5. A detachable head for a pressurized container having a valve sealed by the pressure in the container acting on said valve in the outward direction, said head being adapted to actuate said valve and comprising a body of a resilient material; a pushpin sealingly carried by said body and removable therewith, said pin adapted to be actuated manually to unseat said valve to provide a release opening for the container contents, said head body having at least one receiving chamber formed therein and communicating with said opening, and a hollow non- V resilient element inserted into said body to close said receiving chamber and having a final discharge opening of non-circular shape provided therein, and means to rotate said element adjustably through a predetermined valve to vary selectively the position of said opening with respect to the container.

6. A detachable head for a pressurized container having a valve sealed by the pressure in the container acting on said valve in the outward direction, said head being adapted to actuate said valve and comprising a body of a resilient material; a pushpin sealingly carried by said body and removable therewith, said pin adapted to be actuated manually to unseat said valve to provide a release opening for the container contents, said head body having at least one receiving chamber formed therein and communicating with said opening, and a hollow nonresilient element inserted into said body to close said receiving chamber and having a final discharge opening of an elongated substantially rectangular shape, and means to turn said element within said body to vary selectively the position of said opening with respect to the container.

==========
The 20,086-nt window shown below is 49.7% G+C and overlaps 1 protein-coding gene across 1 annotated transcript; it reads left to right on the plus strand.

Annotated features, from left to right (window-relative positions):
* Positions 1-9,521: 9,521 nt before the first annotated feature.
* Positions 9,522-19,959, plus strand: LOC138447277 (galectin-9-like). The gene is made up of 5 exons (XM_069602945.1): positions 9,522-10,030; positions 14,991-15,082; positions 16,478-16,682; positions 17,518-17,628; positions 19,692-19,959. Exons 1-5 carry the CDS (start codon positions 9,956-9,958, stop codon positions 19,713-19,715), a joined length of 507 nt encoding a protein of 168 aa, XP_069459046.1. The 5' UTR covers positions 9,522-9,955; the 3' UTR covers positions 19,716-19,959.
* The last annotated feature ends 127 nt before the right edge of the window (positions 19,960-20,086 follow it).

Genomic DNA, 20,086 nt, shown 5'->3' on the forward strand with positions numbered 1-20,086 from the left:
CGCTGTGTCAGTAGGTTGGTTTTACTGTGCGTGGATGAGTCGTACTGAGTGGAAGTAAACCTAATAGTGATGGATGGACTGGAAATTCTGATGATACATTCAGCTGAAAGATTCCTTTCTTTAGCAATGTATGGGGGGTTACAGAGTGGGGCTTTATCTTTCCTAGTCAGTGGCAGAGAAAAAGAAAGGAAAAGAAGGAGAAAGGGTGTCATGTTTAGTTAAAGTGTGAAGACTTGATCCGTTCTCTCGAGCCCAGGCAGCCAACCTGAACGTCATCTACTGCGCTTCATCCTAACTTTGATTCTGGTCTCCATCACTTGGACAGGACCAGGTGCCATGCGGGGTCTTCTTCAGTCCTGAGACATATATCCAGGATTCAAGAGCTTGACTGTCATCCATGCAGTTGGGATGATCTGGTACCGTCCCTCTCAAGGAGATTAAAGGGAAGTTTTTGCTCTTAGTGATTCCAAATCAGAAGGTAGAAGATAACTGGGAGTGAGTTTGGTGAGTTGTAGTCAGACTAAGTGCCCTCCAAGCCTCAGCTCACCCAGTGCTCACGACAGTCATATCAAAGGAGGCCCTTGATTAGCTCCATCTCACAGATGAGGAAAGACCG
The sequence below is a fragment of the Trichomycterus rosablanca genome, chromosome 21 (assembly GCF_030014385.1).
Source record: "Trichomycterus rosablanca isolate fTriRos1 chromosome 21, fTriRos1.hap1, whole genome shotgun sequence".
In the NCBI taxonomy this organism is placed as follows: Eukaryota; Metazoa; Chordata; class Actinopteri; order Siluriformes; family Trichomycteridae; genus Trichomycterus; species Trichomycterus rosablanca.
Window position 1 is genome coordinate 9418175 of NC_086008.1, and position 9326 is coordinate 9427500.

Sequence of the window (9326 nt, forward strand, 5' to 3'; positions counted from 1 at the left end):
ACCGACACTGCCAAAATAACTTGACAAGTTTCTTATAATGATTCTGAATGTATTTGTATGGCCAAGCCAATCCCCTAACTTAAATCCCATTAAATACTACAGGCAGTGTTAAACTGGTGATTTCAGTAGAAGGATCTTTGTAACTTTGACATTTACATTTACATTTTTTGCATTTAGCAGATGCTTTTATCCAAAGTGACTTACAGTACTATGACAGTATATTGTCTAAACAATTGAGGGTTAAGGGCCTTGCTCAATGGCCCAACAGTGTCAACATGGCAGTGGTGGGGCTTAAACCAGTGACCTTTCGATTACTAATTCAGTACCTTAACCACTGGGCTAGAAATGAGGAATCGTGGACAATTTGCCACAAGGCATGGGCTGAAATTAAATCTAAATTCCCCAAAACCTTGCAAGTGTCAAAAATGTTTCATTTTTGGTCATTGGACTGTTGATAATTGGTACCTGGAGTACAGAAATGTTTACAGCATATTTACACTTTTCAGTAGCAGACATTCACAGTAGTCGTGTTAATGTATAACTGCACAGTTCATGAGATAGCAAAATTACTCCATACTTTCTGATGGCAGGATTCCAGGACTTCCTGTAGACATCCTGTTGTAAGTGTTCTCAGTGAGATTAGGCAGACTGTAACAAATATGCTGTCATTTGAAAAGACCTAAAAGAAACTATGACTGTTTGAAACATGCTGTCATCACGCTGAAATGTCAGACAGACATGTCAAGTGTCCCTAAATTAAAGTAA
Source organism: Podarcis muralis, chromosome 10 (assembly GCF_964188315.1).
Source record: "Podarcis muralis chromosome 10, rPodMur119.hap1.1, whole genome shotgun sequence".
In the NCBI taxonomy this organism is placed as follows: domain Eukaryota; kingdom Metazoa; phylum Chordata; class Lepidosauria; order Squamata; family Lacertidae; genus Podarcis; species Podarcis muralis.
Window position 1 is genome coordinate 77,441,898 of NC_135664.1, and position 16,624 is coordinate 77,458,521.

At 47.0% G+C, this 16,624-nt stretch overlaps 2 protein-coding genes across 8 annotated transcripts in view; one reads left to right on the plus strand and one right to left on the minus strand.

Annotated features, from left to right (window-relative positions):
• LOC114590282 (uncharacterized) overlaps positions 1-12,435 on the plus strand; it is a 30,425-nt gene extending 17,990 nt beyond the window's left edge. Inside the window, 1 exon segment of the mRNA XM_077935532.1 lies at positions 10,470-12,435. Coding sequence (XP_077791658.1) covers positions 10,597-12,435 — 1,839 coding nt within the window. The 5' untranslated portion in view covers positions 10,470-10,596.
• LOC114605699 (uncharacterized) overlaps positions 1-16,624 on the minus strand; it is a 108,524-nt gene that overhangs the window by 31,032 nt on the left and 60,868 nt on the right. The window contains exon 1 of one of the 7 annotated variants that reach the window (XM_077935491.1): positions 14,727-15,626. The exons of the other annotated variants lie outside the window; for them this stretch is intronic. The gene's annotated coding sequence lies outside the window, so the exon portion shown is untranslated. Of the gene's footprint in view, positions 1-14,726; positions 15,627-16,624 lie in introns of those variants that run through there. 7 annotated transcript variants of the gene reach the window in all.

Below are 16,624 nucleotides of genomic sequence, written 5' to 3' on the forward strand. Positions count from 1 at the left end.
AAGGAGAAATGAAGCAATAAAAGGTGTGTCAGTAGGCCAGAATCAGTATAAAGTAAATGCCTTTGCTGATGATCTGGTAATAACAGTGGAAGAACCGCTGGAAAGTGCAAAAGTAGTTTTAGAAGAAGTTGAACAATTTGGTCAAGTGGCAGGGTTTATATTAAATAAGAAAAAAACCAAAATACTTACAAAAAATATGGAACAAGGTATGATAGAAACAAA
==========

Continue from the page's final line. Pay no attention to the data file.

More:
7. A discharge head defined in claim 6, said head having two receiving chambers formed within it and intersecting at an obtuse angle to be mutually intercommunicated.

References Cited in the file of this patent UNITED STATES PATENTS 1,185,215 Lezzeni May 30, 1916 1,869,049 Card July 26, 1932 1,992,067 Gunn Feb. 19, 1935 2,026,743 Kurtz June 7, 1936 2,529,808 Martin Nov. 14, 1950 2,550,840 Martin et al. May 1, 1951 2,621,973 Lodes Dec. 16, 1952 FOREIGN PATENTS 351,214 Great Britain June 25, 1931

Patent Citations
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US1992067 *Dec 14, 1933Feb 19, 1935Mott Gunn DamonValved closure
US2026743 *Nov 26, 1934Jan 7, 1936Kurtz Clinton JSpray nozzle
US2529808 *Sep 24, 1946Nov 14, 1950Universal Properties IncValve device for pressure fluid containers
US2550840 *Sep 24, 1946May 1, 1951Universal Properties IncValve control for pressure fluid containers
US2621973 *Aug 3, 1949Dec 16, 1952Allied Chem & Dye CorpSpray dispenser
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Referenced by
Citing PatentFiling datePublication dateApplicantTitle
US3089624 *Jun 28, 1956May 14, 1963Leeds & MicallefPressure discharge container
US3178062 *Apr 26, 1960Apr 13, 1965Frank WeltyDispensing apparatus for pre-mixed beverages
US3346195 *Oct 22, 1964Oct 10, 1967Sprayon ProductsAerosol spray device
US3474940 *Jul 25, 1967Oct 28, 1969British Oxygen Co LtdDispensing valves
US6345775May 31, 2000Feb 12, 2002Wilsoart International, Inc.Very high solid content aerosol delivery system
US6433051Feb 3, 2000Aug 13, 2002Wilsonart InternationalVery high solid content aerosol delivery system
US6896205 *Feb 3, 2000May 24, 2005Premark Rwp Holdings, Inc.Very high solid content aerosol delivery system
US20070125879 *Nov 21, 2005Jun 7, 2007Babek KhamenianAdjustable spray nozzle
WO2012080255A3 *Dec 13, 2011Aug 23, 2012L'orealFan-shaped aerosol device for styling the hair
Classifications
U.S. Classification239/337, 222/402.25, 239/572, 222/402.13, 239/601, 251/14, 239/597, D23/224, 239/573
International ClassificationB65D83/14, B65D83/16
Cooperative ClassificationB65D83/14, B65D83/20
European ClassificationB65D83/20, B65D83/14